Fall Out of a Chair, Get a Tax Break. Bankhead Discovers “Chief’s Disease”

Some say Mayor Don Bankhead retired from the police force too early, unfortunately missing out on the last decade’s massive pension spikes that have driven modern public safety pensions well into six figures. As a result, Bankhead’s annual CalPERS pension is only $81,351.16, still about three times what the rest of us might be able to get from Social Security.


But Bankhead found another way to boost his pension. Through a series of dubious disability claims filed towards the end of his career, he was able to make at least 40% of his retirement tax-free. The injuries were allegedly suffered when Bankhead fell down some stairs and then later worsened when he fell out of a chair, according to this LA Times article from 1990.


View the article

“Chief’s Disease,” as these disability pension spikes are commonly called, were all the rage in law enforcement circles in the 80’s and 90’s. At one point, eighty percent of senior CHP retirees had curiously developed debilitating injuries in the last two years of service, which made up to 50% of their pensions tax-free for the rest of their lives.

So how much does Bankhead get tax-free? The city won’t tell us, and neither will CalPERS. Bankhead’s case file was recently destroyed by the workers’ comp court where his case was heard, and no journalists bothered to follow up on the story.

In my day, we didn't have 3 at 50. We had to be creative.

One thing we do know: Bankhead didn’t “throw in the towel” due to alleged injuries. He quit after he had been passed over for the Police Chief job, and promptly announced his ambition to run for the Fullerton City Council. Then he tried (unsuccessfully) to run against Brad Gates for Orange County Sheriff.

That’s a lot of ambition for a guy who doesn’t pay his share of income taxes because he’s “totally disabled.”

Those Nutty Californians Want to Roll Back Public Pensions

Here’s something unexpected: the progressive collective of California voters appears to be sick and tired of supporting the exorbitant retirement schemes of our public servants.

A new poll by the Los Angeles Times and the USC Dornsife College of Letters, Arts and Sciences found that pension reform is supported in this state by a wide margin. Specifically…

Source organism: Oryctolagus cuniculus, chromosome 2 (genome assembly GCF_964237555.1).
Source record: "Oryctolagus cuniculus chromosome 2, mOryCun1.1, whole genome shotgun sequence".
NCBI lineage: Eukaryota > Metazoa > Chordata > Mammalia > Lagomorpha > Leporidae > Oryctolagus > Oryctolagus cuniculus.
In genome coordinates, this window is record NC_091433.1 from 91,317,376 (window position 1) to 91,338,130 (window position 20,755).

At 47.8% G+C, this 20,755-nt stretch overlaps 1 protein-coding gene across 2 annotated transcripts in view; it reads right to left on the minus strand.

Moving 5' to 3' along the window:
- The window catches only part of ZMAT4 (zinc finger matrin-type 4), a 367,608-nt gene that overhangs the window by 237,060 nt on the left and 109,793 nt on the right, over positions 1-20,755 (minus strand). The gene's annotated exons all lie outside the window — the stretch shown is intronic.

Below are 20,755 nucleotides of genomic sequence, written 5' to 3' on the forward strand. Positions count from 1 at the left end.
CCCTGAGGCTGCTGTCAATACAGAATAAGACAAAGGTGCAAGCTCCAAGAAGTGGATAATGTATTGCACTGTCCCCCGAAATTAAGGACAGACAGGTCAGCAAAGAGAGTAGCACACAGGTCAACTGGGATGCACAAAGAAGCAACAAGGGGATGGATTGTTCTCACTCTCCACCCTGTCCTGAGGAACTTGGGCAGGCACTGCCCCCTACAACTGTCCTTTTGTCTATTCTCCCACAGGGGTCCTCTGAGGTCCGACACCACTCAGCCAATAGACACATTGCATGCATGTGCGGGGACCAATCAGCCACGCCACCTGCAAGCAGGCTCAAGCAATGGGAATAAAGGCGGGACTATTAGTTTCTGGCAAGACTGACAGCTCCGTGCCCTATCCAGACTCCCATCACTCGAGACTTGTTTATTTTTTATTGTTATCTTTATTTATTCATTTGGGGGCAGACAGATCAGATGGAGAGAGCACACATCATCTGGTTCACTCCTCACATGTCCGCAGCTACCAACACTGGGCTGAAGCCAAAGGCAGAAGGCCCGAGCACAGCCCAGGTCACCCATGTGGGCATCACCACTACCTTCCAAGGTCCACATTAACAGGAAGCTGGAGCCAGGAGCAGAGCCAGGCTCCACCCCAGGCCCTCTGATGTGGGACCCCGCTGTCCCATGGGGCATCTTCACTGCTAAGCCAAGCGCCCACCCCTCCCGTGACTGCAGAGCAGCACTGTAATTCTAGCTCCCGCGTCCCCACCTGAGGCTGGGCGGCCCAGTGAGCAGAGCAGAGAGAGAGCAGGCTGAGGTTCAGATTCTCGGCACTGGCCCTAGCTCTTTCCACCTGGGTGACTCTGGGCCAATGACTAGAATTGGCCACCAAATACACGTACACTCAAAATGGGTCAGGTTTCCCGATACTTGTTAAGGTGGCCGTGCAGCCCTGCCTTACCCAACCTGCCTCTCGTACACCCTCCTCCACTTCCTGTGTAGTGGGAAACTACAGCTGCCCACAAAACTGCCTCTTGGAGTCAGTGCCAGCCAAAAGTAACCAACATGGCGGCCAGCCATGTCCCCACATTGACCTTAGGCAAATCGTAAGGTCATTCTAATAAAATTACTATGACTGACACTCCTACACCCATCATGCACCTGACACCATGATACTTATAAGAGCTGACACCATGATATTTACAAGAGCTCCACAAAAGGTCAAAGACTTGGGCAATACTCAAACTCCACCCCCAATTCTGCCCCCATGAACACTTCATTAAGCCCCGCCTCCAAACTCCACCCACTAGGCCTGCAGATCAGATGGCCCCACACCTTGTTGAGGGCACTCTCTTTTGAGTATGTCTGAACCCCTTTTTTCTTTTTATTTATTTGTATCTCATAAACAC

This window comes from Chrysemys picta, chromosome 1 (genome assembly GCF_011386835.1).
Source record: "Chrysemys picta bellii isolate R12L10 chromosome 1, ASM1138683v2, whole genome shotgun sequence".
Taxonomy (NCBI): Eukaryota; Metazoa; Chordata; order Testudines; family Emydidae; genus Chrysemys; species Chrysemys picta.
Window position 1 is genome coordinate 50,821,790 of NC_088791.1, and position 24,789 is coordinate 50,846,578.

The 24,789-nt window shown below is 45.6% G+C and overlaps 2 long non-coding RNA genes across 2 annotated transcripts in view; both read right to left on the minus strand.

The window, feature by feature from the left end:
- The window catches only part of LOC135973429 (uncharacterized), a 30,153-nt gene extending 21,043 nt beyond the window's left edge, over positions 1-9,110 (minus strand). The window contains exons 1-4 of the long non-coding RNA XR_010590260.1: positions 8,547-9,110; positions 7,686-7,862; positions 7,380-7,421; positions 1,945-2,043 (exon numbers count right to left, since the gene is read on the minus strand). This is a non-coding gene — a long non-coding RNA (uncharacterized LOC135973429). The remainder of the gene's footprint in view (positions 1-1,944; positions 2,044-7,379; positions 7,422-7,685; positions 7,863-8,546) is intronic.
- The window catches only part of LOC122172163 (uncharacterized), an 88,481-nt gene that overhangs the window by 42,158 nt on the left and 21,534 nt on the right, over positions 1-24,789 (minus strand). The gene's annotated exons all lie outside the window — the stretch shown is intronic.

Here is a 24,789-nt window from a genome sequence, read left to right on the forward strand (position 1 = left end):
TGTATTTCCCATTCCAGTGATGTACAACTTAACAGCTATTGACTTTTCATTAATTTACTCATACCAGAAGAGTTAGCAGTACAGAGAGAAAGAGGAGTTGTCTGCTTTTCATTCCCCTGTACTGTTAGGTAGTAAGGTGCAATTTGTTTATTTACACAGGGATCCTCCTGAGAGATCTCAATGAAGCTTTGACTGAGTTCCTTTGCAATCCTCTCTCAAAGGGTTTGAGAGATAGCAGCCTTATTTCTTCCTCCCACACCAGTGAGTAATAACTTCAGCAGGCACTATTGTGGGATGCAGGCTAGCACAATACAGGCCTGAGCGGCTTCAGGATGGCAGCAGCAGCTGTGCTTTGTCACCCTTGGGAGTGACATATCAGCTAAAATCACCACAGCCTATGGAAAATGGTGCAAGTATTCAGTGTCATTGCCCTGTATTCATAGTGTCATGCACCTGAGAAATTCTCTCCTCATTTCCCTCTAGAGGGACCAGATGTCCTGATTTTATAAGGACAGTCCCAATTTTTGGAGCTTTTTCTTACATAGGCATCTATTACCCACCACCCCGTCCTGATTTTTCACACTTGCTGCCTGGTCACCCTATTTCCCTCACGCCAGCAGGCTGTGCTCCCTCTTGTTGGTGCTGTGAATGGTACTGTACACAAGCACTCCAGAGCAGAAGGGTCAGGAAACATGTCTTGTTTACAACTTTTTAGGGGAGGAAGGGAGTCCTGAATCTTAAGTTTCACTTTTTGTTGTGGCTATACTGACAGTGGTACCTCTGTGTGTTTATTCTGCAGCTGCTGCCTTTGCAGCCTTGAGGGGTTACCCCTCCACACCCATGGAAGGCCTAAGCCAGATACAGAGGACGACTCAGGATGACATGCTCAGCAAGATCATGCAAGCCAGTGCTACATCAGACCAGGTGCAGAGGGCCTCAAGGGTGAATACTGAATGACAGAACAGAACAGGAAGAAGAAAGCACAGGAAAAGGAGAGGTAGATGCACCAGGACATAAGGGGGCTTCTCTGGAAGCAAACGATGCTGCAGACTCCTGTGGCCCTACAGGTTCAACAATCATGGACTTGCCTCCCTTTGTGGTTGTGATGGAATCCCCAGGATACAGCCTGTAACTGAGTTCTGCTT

• 70% want to cap pensions for current and future public employees;
  • 68% say public workers must contribute more to their own retirement funds;
  • 52% support hiking the retirement age of government workers.

I wonder how that poll would go over in Fullerton?

Who Does Don Bankhead Blame for Fullerton’s Pension Crisis?

The other day someone remarked that Don Bankhead has never accepted the blame for any of the bad votes he’s made since the beginning of his 23 year reign on the city council.

Twenty-three years at the helm…surely there must be at least one single thing that even the most narcissistic of government officials would accept partial blame for, right? Well, how about Fullerton’s pension crisis? Don Bankhead voted for every single pension and salary spike put in front of him over the last 23 years, and has done absolutely nothing to curb the excesses that have brought hundreds of millions in debt upon the shoulders of Fullerton Taxpayers.

Let’s see what he has to say for himself:

Who’s fault is it? Oh, it’s the stock market’s fault!

Nobody could have possibly predicted that stock investments carry an inherent risk, and that their value may not increase forever, and that by boosting these pension commitments, Bankhead was dumping ever-increasing chunks of risk onto future generations of Fullerton taxpayers.  And of course the unions would never try to talk an unsuspecting buffoon into boosting their benefits at the very peak of a cycle, where smooth sailing into a rich eternity seems practically guaranteed.

Up and down? That theory is old fashioned.

Nope, none of this is evident to the dim bulb who went along with the biggest series of heists in Fullerton history. It’s all somebody else’s fault, and there’s nothing that he can do about it now.

Sadly, nobody has had the heart to tell Don Bankhead that the pain of nearly two hundred million dollars in pension debt will be shared by his very own children and grandchildren.

How’s that for a legacy?

Some Numbers

It’s almost April. Our wise and courageous city council is already wading through wage negotiations with the city employee unions for the upcoming budget year. How did we get this far without adding up Fullerton’s total unfunded pension obligation? Oh well, here it goes…

Pension Plan
Total Liability
Market Value of Assets
Unfunded Liability
Fullerton Public Safety
Fullerton Miscellaneous

That’s a grand total of $192 million in what is essentially “pension debt” for which we have no foreseeable plan to pay, even when we include all of our future contributions and expected market gains.

The pension plans are already paying out $9 million more per year to retirees than they are taking in via contributions, so there’s no help there. But our required contributions are increasing significantly, starting this year.

With no perceivable way out of this hole, maybe it’s time to hit the road and put it all on black.

I think I'm getting the fear.

All of these numbers came from the 2010 CalPERS reports for Fullerton’s Public Safety and Miscellaneous pension plans.

Boo Hoo: Chief Fire Hero Decries ‘Vicious Attacks’ Against Union Gluttony